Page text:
2009-2012

Total crashes: 318,193. Total fatalities: 554 people.

Tailgating crashes

62,080 crashes, 19.53% of all crash types

Tailgating crashes, injuries breakdown:

  • Killed: .0012 (this represents the number of deaths per crash). 75 people died in these crashes, representing 13.54% of all deaths.
  • Incapacitating injuries: 8.53% (the average distribution of people’s injuries in all tailgating crashes)
  • Non-Incapacitating: 46.32%
  • Possible injury: 45.15%

The share of all crash types that are tailgating has increased steadily from 18.11% in 2009 to 20.79% in 2012.

Speeding crashes

10,339 crashes, 3.24% of all crash types

Speeding injuries:

  • Killed: .0118 (this represents the number of deaths per crash). 122 people died in these crashes, representing 22.02% of all deaths.
  • Incapacitating injuries: 15.55% (the average distribution of people’s injuries in all speeding crashes)
  • Non-Incapacitating: 51.95%
  • Possible injury: 32.50%

The share of all crash types that are tailgating has decreased slightly from 3.72% in 2009 to 3.02% in 2012. While speeding leads to fewer crashes, it leads to a greater incidence of death and serious injury. The probability of a speeding crash leading to at least one death seems to stay steady through the period while the probability of seeing a person with an incapacitating injury versus a different kind of injury varies more, but not so much in a range that overlaps the rates for tailgating crashes.

A future comparison at injuries should look at the top crash causes for death and serious injury.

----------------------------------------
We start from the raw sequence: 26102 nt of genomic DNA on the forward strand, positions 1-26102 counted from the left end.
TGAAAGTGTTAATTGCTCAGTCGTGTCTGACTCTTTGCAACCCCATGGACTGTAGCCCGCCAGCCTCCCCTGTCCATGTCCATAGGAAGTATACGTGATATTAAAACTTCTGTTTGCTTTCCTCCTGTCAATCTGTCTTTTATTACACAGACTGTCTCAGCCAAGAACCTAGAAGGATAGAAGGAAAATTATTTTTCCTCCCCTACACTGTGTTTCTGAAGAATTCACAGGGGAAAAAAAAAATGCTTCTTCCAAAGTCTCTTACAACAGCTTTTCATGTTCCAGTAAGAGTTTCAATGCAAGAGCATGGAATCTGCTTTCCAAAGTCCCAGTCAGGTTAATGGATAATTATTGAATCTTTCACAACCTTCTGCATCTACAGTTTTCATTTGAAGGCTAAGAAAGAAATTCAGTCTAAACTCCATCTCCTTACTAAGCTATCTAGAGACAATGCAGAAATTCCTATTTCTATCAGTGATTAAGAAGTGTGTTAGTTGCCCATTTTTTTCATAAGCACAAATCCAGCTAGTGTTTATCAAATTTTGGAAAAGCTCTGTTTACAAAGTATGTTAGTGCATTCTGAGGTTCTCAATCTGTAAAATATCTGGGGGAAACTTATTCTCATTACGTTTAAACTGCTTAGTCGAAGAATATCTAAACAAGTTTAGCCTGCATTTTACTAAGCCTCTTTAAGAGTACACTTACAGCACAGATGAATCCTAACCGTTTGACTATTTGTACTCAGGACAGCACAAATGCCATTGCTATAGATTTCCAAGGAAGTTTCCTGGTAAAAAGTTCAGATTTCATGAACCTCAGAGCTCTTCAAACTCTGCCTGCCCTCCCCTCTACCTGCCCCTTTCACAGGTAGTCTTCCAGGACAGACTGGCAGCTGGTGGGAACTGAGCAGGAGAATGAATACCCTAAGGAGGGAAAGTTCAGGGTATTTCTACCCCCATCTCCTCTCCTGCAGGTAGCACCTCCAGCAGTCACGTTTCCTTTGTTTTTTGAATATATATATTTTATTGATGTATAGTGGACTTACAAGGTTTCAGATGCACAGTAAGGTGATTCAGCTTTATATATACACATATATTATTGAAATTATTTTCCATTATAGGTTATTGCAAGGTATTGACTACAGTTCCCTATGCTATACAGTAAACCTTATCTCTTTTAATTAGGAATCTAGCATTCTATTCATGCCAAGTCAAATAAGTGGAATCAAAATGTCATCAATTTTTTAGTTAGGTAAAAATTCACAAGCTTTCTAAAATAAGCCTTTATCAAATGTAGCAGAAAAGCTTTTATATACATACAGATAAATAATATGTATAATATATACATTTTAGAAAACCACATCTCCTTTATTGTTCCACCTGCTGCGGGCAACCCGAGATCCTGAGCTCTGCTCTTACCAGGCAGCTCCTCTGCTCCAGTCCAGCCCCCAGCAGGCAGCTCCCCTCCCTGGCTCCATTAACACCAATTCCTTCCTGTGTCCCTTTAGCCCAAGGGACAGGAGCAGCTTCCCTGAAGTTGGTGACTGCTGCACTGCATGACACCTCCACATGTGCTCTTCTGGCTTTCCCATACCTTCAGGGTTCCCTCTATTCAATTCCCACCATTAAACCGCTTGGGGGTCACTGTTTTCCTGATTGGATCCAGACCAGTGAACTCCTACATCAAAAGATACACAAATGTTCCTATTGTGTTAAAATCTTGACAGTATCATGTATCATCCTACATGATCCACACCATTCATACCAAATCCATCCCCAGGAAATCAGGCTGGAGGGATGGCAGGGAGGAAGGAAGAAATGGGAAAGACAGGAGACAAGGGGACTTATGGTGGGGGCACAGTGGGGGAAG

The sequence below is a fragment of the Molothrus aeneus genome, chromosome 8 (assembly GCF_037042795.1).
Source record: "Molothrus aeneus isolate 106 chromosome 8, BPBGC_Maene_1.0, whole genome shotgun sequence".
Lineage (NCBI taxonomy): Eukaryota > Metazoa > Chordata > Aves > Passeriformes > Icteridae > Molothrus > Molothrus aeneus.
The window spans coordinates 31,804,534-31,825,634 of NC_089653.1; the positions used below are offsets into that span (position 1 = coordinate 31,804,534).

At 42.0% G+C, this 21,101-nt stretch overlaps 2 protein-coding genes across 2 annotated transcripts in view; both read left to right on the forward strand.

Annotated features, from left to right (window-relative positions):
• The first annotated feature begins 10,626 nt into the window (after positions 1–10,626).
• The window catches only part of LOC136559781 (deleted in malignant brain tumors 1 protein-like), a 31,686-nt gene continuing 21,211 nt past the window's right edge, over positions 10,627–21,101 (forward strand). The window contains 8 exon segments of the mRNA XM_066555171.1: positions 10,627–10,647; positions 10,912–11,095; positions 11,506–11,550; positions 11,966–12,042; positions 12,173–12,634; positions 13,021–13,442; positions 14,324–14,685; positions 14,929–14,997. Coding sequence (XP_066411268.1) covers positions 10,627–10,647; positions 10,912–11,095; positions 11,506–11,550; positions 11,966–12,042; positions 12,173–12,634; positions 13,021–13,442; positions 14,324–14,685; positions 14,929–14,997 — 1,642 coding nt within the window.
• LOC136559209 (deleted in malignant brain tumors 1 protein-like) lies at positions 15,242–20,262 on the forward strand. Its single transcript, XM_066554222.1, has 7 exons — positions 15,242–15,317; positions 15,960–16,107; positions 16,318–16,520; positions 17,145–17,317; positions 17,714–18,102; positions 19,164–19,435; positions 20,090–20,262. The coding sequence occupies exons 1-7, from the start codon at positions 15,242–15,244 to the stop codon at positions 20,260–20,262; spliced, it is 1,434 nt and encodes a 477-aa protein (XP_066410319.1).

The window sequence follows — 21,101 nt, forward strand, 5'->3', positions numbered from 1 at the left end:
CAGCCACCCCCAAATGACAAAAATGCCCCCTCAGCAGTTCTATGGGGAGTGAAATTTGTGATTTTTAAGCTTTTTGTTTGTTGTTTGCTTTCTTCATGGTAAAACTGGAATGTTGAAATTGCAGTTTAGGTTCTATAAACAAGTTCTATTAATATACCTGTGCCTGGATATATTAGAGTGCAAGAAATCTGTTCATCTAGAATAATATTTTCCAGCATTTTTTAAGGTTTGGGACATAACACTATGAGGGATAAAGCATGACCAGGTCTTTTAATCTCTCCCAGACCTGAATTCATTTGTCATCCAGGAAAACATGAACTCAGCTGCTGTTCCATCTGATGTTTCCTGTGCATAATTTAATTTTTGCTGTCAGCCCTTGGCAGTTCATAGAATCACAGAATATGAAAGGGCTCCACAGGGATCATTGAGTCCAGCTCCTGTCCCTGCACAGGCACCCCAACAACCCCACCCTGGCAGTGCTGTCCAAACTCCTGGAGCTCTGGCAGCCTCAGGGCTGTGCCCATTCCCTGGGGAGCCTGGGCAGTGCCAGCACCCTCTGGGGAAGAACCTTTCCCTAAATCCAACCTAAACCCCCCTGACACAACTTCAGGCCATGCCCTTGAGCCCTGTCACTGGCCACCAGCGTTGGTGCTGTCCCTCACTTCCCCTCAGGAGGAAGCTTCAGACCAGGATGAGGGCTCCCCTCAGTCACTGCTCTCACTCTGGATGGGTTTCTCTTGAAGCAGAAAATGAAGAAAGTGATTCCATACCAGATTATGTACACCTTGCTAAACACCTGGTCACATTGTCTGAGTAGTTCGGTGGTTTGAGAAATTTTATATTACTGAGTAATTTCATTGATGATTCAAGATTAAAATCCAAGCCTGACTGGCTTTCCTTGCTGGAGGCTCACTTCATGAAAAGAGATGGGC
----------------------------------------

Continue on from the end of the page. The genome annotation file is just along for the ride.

N/A and Unable to determine crashes

237,729 crashes, 74.71% of all crash types

N/A and unable to determine injuries:

  • Killed: .0013 (this represents the number of deaths per crash). 305 people died in these crashes, representing 55.05% of all deaths.
  • Incapacitating injuries: 9.38% (the average distribution of people’s injuries in all N/A crashes)
  • Non-Incapacitating: 48.26%
  • Possible injury: 42.35%

Notes

Updated December 4, 2013

I updated the wording on how to interpret these numbers. For example, previously for “killed” there was a percentage saying this number represented the amount of crashes that had at least one death. This wasn’t accurate: the same number represents a rate of deaths per crash of that type. Injury percentages represent the distribution of injury types experienced by all the people injured in crashes of that type.

Reliability

Analyzing crash causes is not very reliable as 45.60% of the reported crashes in 2012 had “N/A” or “unable to determine” listed as the primary cause! The third and fourth most frequently ascribed causes were the two tailgating codes (described below). There are some crashes that had the one of these two causes in the secondary cause field but I haven’t calculated that.

Cause code descriptions

Each crash has two cause codes. For tailgating crashes I searched for reports where “failing to reduce speed to avoid crash” or “following too closely” in either the primary or secondary cause field (it’s possible that a report had both of these causes ascribed). For speeding crashes I searched for “speed excessive for conditions” or “exceeding speed limit” in either the primary or secondary cause fields.